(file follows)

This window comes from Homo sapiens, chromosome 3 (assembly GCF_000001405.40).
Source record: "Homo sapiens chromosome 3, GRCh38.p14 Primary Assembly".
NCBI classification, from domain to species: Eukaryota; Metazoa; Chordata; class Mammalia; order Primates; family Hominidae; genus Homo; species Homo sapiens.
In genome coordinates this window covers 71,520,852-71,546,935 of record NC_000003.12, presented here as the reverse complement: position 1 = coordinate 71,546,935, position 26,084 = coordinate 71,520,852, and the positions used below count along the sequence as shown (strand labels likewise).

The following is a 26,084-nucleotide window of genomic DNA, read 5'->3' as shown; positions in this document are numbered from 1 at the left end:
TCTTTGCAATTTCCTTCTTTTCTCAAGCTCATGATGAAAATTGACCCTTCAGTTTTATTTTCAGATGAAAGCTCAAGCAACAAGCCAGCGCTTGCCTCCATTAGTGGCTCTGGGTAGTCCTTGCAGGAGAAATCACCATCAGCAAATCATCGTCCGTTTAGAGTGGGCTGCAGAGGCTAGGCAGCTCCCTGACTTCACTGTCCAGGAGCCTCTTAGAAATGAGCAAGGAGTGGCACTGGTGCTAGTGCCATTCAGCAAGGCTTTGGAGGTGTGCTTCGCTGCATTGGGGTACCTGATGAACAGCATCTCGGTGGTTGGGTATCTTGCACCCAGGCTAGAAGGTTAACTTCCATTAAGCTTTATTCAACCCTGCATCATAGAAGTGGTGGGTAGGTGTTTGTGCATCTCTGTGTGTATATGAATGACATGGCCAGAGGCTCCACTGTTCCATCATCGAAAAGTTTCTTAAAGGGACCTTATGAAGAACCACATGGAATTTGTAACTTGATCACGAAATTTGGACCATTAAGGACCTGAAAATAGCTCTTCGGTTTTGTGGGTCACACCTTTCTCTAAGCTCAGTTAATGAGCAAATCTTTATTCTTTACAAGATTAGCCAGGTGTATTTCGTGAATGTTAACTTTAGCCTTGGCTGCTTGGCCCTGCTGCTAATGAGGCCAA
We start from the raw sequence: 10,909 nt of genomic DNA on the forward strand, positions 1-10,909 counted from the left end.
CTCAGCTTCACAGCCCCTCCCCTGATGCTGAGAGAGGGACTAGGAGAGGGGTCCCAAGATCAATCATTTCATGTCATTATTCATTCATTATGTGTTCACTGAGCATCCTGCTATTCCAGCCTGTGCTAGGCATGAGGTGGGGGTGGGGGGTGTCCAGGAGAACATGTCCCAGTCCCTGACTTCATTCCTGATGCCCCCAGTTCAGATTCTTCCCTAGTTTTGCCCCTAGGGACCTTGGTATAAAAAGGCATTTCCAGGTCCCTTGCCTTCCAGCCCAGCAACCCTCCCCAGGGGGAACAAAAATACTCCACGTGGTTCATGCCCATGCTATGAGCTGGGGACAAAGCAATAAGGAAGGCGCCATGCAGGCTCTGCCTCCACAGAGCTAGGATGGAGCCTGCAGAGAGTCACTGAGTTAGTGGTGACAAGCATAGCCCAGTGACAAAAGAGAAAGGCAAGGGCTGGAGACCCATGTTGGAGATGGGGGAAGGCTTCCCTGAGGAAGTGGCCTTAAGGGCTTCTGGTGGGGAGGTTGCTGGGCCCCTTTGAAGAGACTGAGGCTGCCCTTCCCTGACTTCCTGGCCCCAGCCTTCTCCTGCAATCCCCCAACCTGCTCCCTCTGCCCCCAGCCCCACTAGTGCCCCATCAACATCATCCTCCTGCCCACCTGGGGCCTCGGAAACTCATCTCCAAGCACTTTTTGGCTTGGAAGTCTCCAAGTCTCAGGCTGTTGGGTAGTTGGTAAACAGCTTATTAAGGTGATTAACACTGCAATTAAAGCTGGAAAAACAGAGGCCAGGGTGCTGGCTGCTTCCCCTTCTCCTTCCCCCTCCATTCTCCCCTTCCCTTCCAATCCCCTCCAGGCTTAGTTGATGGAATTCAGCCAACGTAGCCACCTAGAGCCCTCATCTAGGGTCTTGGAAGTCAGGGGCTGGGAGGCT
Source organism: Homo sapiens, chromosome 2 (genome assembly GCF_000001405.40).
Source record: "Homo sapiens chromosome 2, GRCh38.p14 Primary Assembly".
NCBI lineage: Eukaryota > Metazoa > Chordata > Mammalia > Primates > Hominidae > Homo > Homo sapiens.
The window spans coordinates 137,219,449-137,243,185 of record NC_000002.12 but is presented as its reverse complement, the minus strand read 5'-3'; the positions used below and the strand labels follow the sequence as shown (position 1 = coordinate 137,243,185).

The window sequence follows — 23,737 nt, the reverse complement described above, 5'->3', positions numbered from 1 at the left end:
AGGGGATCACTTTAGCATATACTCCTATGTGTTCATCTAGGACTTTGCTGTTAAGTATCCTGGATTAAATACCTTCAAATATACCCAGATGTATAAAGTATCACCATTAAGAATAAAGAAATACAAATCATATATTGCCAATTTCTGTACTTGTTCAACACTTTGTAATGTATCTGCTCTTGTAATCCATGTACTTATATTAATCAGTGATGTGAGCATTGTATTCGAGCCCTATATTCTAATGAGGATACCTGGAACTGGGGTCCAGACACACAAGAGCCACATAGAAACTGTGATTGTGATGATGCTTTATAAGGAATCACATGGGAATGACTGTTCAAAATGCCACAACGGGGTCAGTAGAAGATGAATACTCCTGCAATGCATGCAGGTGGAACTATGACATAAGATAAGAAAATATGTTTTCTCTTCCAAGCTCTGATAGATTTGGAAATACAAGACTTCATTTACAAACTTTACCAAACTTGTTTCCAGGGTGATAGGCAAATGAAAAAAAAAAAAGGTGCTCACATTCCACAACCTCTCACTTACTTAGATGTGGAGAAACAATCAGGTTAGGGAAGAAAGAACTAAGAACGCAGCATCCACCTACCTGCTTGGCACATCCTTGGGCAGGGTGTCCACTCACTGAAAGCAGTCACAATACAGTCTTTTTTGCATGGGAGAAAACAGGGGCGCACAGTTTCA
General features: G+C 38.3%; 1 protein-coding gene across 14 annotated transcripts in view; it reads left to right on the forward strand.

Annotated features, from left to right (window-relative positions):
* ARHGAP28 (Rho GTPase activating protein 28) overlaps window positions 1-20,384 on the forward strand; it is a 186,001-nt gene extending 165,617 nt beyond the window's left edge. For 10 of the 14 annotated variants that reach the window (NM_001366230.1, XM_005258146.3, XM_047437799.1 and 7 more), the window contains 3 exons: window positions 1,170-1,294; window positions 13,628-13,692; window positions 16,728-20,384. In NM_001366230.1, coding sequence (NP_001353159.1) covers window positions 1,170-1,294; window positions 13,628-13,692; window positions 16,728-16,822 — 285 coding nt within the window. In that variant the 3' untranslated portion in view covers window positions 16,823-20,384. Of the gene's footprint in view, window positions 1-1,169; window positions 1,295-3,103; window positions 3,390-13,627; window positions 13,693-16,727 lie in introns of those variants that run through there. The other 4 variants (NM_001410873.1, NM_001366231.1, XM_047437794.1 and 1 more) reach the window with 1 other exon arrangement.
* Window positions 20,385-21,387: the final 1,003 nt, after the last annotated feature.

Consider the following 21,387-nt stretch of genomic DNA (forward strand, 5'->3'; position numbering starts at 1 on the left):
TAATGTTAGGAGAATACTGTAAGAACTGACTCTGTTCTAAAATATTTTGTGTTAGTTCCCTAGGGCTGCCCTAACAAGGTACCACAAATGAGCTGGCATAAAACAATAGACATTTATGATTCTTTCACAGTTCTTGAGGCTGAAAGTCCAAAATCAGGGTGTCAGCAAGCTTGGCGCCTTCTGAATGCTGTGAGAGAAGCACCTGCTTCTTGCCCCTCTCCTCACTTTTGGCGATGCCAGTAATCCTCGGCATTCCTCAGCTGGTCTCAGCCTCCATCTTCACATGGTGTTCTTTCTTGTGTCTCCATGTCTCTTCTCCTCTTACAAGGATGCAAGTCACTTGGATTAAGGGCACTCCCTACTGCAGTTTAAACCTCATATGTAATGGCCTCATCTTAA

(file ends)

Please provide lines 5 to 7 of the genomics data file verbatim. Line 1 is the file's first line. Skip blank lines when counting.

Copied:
The following is a 26,084-nucleotide window of genomic DNA, read 5'->3' as shown; positions in this document are numbered from 1 at the left end:
TCTTTGCAATTTCCTTCTTTTCTCAAGCTCATGATGAAAATTGACCCTTCAGTTTTATTTTCAGATGAAAGCTCAAGCAACAAGCCAGCGCTTGCCTCCATTAGTGGCTCTGGGTAGTCCTTGCAGGAGAAATCACCATCAGCAAATCATCGTCCGTTTAGAGTGGGCTGCAGAGGCTAGGCAGCTCCCTGACTTCACTGTCCAGGAGCCTCTTAGAAATGAGCAAGGAGTGGCACTGGTGCTAGTGCCATTCAGCAAGGCTTTGGAGGTGTGCTTCGCTGCATTGGGGTACCTGATGAACAGCATCTCGGTGGTTGGGTATCTTGCACCCAGGCTAGAAGGTTAACTTCCATTAAGCTTTATTCAACCCTGCATCATAGAAGTGGTGGGTAGGTGTTTGTGCATCTCTGTGTGTATATGAATGACATGGCCAGAGGCTCCACTGTTCCATCATCGAAAAGTTTCTTAAAGGGACCTTATGAAGAACCACATGGAATTTGTAACTTGATCACGAAATTTGGACCATTAAGGACCTGAAAATAGCTCTTCGGTTTTGTGGGTCACACCTTTCTCTAAGCTCAGTTAATGAGCAAATCTTTATTCTTTACAAGATTAGCCAGGTGTATTTCGTGAATGTTAACTTTAGCCTTGGCTGCTTGGCCCTGCTGCTAATGAGGCCAA
We start from the raw sequence: 10,909 nt of genomic DNA on the forward strand, positions 1-10,909 counted from the left end.